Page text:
1855 in the United Kingdom
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- Monarch – Victoria
- Prime Minister – George Hamilton-Gordon, 4th Earl of Aberdeen (Coalition) (until 30 January); Henry John Temple, 3rd Viscount Palmerston (Whig) (starting 6 February)
- Parliament – 16th
- 9 January – the Earl of Aberdeen loses a vote of no confidence against his government over the management of the Crimean War.
- 22 January – French political exile Emmanuel Barthélemy is hanged after being convicted of murdering a London man. Barthélemy had previously killed a fellow Frenchman in the last fatal duel in England, but has only been convicted of manslaughter on that occasion.
- 29 January – Aberdeen resigns as Prime Minister.
- 5 February – Viscount Palmerston becomes Prime Minister.
- 8 February – the Devil's Footprints, a series of mysteriously hoof-like marks, appear in the snow in Devon and continue throughout the countryside for over 100 miles (160 km).
- 11 April – the first pillar boxes are installed in London, at the suggestion of Rowland Hill.
- 18 April – The Bowring Treaty is signed between the UK and the kingdom of Siam, allowing foreigners to trade freely in Bangkok.
- 15 May – Great Gold Robbery from a train between London Bridge and Folkestone.
- 15 June – stamp duty is removed from newspapers creating mass market media in the UK.
- 29 June – The Daily Telegraph newspaper begins publication in London.
- 16 July – Australian colonies granted self-governing status.
- 31 July – Limited Liability Act protects investors in the event of corporate collapse.
- 3 September – last Bartholomew Fair in London.
- 9 September – Siege of Sevastopol (1854–55) (Crimean War): Sevastapol falls to the British and their allies.
- 17 October – Henry Bessemer files his patent for the Bessemer process for the production of steel.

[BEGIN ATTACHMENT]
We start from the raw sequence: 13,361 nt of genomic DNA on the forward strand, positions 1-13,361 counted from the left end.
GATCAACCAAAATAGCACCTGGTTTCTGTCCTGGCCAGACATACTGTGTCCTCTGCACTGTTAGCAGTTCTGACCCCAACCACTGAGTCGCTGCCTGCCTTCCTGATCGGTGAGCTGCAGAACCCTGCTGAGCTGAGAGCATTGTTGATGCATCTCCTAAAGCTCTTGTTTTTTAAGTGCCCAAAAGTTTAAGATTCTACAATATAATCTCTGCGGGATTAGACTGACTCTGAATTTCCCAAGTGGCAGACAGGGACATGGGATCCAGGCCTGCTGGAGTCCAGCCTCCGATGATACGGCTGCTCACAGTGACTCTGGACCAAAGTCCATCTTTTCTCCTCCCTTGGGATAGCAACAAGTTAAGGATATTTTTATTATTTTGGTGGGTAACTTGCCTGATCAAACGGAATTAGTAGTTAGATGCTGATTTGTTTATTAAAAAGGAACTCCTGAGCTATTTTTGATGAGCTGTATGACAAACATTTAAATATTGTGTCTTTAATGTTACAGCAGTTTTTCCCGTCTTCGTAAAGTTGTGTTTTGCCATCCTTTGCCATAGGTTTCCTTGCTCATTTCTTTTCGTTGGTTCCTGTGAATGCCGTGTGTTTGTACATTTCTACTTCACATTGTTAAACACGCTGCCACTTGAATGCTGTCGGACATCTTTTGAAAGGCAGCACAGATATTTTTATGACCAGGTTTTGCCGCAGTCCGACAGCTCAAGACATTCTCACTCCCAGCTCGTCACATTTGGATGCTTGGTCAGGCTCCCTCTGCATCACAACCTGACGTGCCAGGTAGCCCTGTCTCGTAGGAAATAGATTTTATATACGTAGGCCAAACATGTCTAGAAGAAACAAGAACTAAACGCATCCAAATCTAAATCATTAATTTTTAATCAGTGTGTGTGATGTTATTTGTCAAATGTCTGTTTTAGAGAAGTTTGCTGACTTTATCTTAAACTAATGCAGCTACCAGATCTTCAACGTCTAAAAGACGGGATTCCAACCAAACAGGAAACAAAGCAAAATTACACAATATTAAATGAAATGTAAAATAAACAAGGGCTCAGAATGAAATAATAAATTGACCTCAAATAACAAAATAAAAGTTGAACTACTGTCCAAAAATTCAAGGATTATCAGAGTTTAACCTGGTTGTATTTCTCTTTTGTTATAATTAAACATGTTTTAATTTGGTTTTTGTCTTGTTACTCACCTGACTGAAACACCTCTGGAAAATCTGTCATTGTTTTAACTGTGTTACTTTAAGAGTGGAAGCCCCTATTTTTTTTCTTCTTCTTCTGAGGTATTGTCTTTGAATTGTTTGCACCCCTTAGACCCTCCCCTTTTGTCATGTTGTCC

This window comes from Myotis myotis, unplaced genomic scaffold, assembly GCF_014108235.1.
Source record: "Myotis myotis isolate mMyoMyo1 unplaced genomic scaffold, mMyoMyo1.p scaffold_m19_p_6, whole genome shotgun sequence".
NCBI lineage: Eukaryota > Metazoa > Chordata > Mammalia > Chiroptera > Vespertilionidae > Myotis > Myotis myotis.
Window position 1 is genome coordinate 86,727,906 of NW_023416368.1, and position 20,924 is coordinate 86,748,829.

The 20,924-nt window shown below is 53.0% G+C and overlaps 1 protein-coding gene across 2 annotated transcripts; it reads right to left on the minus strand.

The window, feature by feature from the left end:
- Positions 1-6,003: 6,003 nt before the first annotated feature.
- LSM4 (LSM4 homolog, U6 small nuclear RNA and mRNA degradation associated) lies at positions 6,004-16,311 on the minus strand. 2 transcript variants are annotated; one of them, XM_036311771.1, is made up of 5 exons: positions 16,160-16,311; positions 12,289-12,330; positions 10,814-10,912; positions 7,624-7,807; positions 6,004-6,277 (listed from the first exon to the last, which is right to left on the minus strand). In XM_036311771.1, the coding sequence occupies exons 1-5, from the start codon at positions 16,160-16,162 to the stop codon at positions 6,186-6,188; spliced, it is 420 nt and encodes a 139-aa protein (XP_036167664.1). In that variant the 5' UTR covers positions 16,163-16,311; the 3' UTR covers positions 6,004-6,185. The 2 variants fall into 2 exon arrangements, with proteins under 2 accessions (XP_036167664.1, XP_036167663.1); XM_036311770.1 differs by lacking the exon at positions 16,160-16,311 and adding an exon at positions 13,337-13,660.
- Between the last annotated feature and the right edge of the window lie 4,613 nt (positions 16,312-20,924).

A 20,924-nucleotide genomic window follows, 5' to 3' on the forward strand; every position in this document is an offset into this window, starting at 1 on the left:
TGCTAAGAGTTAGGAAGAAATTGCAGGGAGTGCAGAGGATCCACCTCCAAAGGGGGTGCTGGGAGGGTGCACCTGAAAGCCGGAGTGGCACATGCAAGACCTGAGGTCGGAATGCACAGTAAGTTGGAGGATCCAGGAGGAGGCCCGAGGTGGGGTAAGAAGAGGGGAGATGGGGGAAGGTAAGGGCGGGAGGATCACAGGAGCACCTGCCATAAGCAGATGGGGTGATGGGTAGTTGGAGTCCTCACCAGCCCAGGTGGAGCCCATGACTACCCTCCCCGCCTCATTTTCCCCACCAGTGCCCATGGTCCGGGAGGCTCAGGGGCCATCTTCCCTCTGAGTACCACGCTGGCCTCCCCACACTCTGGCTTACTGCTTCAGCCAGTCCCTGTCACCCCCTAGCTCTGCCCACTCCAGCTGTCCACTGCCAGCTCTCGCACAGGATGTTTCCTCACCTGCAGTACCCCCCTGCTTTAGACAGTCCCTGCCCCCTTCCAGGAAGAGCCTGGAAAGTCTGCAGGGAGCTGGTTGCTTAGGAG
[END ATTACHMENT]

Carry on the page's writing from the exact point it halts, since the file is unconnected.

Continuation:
- 17 November – explorer David Livingstone discovers Victoria Falls in Africa.
- 22 December – Metropolitan Board of Works established in London.
- James Clerk Maxwell unifies electricity and magnetism into a single theory, classical electromagnetism, thereby showing that light is an electromagnetic wave.
- The London School of Jewish Studies opens as the Jews' College, a rabbinical seminary, in London.
- Last minting of the fourpence coin (groat) for use in the U.K.
- Samuel Orchart Beeton's weekly The Boys' Own Magazine (begins publication January).
- Mrs Archer Clive's novel Paul Ferroll.
- Serialisation of Charles Dickens' novel Little Dorrit.
- Mrs Gaskell's novel North and South.
- Charles Kingsley's novel Westward Ho!
- William Makepeace Thackeray's novel The Newcomes.
- Anthony Trollope's novel The Warden.
- The Ancient Music of Ireland, including the first published version of the Londonderry Air.
- 21 January – Henry B. Jackson, admiral (died 1929).
- 1 May – Marie Corelli, novelist (died 1924).
- 23 May – Isabella Ford, socialist, feminist, trade unionist and writer (died 1924).
- 2 June – Archibald Berkeley Milne, admiral (died 1938).
- 28 August – Alexander Bethell, admiral (died 1932).
- 17 December – Frank Hedges Butler, wine merchant and founding member of the Aero Club of Great Britain (died 1928).
- 3 January – Julius Charles Hare, theological writer (born 1795).
- 10 January – Mary Russell Mitford, novelist and dramatist (born 1787).
- 25 January – Dorothy Wordsworth, poet and diarist (born 1771).
- 20 February – Joseph Hume, doctor and politician (born 1777).
- 27 February – Bryan Donkin, engineer and inventor (born 1768).
- 31 March – Charlotte Brontë, author (born 1816).
- 15 April – William John Bankes, MP, explorer and Egyptologist (born 1786; died in Venice).
- 5 May – Sir Robert Inglis, 2nd Baronet, politician (born 1786).
- 23 May – Charles Robert Malden, explorer (born 1797).
- 28 June – Fitzroy Somerset, 1st Lord Raglan, commander of British forces in the Crimean War (born 1788).
- 8 or 9 July – William Edward Parry, Arctic explorer (born 1790).
- 30 August – Feargus O'Connor, political radical and Chartist leader (born 1794 in Ireland).
- Penguin Pocket On This Day. Penguin Reference Library. 2006. ISBN 0-14-102715-0.
- Ingram, James C. (1971). Economic Change in Thailand 1850-1970. California: Stanford University Press. p. 34.
- Hanrahan, David C. (2011). The First Great Train Robbery. London: Robert Hale. ISBN 978-0-7090-9040-3.
- Palmer, Alan; Veronica (1992). The Chronology of British History. London: Century Ltd. pp. 274–276. ISBN 0-7126-5616-2.
- Cavendish, Richard (2005). "London's Last Bartholomew Fair: September 3rd, 1855". History Today. 55 (9): 52.
- van Dulken, Stephen (2001). Inventing the 19th Century: the great age of Victorian inventions. London: British Library. pp. 30–1. ISBN 0-7123-0881-4.
- Leavis, Q. D. (1965). Fiction and the Reading Public (2nd ed.). London: Chatto & Windus.
- "Charlotte Brontë | British author". Encyclopedia Britannica. Retrieved 17 April 2019.